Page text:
For most people, insider trading is illegal. But according to, if you are a member of Congress insider trading rules do not apply. Some members of Congress and their staffs have taken advantage of this opportunity to make large sums of money, but a legal analysis by law professor Donna Nagley of Indiana University suggests that members of Congress may not be immune to insider trading laws after all.
The 60 Minutes report describes several instances where members of Congress appear to have profited from inside information. For example, during the time when House Minority Leader John Boehner was leading the charge against a public option and other facets of the proposed health care legislation, he was also purchasing stock in health insurance companies. He made a profit when the stock subsequently went up. Or consider the actions of Alabama Representative Spencer Bachus, the ranking Republican member on the House Financial Services Committee at the time. He appears to have used information from highly confidential meetings held at the Federal Reserve at the onset of the crisis to take profitable positions on where the market was headed.
And these are far from the only instances of suspected insider trading by members of Congress or their staffs. The report discussed below, for example, notes that at least "72 aides on both sides of the aisle traded shares of companies that their bosses help oversee."
Richard Green, professor of economics at USC, notes that law professor Donna Nagley of Indiana University makes a strong argument that these actions are illegal under existing law and precedent:
Insider Trading, Congressional Officials, and Duties of Entrustment, by Donna M. Nagy, Indiana University Maurer School of Law, Boston University Law Review, Vol. 91, p. 1105, 2011: Abstract: This article refutes what has become the conventional wisdom that insider trading by members of Congress and legislative staffers is "totally legal" because such congressional officials are immune from federal insider trading law. It argues that this well-worn claim is rooted in twin misconceptions based on: (1) a lack of regard for the broad and sweeping duties of entrustment which attach to public office and (2) an unduly restrictive view of Supreme Court precedents, which have interpreted Rule 10b-5 of the Securities Exchange Act to impose liability whenever a person trades securities on the basis of material nonpublic information in violation of a fiduciary-like duty owed either to the issuer's shareholders or to the source of the information. It also argues that nonpublic congressional information constitutes property which, like congressional funds and tangible property, rightfully belongs to the federal government and its citizens.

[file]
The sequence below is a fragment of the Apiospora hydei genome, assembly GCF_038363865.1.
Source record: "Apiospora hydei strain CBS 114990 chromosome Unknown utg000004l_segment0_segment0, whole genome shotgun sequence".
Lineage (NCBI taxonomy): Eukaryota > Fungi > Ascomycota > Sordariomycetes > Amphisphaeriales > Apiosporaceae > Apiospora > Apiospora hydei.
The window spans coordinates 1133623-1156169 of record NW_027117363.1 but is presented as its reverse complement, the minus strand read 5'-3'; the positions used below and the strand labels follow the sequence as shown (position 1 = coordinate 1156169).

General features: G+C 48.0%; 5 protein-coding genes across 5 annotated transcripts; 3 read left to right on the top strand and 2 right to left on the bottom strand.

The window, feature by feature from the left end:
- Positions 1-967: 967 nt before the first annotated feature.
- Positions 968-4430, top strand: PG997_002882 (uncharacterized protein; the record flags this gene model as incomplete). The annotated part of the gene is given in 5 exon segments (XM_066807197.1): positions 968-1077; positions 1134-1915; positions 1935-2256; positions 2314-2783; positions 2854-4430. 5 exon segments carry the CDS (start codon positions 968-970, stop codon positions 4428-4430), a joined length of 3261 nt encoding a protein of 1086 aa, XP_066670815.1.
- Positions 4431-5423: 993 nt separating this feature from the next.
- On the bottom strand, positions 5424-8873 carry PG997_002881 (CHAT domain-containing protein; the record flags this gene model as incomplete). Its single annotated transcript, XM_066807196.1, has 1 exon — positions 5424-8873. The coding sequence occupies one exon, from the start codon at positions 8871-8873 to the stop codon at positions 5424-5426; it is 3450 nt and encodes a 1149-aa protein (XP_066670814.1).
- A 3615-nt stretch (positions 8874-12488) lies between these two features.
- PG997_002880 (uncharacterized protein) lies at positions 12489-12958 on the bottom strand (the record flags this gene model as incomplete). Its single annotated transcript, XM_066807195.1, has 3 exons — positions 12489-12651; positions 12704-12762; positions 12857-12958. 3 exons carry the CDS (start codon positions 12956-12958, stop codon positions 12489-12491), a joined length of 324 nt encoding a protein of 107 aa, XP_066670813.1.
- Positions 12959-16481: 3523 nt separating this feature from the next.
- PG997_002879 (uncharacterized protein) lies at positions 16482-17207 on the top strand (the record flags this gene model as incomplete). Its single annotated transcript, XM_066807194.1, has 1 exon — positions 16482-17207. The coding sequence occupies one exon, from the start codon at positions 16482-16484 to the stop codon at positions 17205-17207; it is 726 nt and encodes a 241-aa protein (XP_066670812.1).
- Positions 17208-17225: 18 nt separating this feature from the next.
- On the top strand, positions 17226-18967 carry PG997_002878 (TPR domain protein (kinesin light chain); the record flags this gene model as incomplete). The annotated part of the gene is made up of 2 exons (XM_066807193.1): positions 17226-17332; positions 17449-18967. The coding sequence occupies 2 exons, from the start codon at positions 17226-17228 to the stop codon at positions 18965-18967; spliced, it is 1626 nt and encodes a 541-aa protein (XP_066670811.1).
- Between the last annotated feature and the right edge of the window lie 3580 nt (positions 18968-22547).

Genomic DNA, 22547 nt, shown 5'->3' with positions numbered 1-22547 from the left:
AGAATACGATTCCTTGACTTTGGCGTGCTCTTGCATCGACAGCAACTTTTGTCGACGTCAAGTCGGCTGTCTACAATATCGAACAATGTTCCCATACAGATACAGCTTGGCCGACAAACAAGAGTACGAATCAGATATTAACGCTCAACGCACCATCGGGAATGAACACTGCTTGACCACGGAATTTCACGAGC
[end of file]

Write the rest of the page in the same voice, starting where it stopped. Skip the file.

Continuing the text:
What is rule 10b-5 that is at the heart of the analysis? Unlike other countries, the US does not have an explicit law against insider trading (which means that Congress could not have exempted itself from such a rule). Instead, it relies upon a general prohibition against fraud -- that's rule 10b-5 -- and a long list of court precedents that define fairly precisely what is and isn't allowed in terms of trading on inside information.
The article argues that there are two ways in which insider trades are illegal under this rule. The first is the "classical theory" which holds that Congress has duties of trust and confidence to shareholders in the private sector, and office holders "must either disclose all material nonpublic information in their possession or abstain from trading in the issuer's shares." If Representatives uses this information for profit, then they they have defrauded shareholders in the private sector in the sense of rule 10b-5 and its associated precedents.
The second way in which the paper argues that insider trading by Congress is illegal is what is known as "misappropriation theory." Fraud occurs under this theory when an individual deceives the people who entrusted him or her with access to confidential information. Using such information would deceive "a) the United States and its citizens as 'entrustors,' b) the federal government in its capacity as his employer, and c) his fellow members of Congress or other government officials."
In addition to the legal arguments, there is also an economic argument against this practice. Insider trading can distort the role that a member of Congress plays as a representative of interests of constituents. For example, constituents may strongly oppose a proposed piece of legislation, but if their Congressional representative stands to make a lot of money in the stock market if the law is enacted, what decision will be made? How do we know the financial interest won't prevail over the public interest?
It's unlikely, though not impossible, that a district attorney will attempt to prosecute under the theories in this paper. The more promising remedy is a legislative ban on such practices. However past attempts to ban insider trading in Congress such as the STOCK Act described in the 60 Minutes report have, unsurprisingly, received very little support from those who stand to lose if it is enacted. Without substantial public pressure, it's hard to see that changing anytime soon.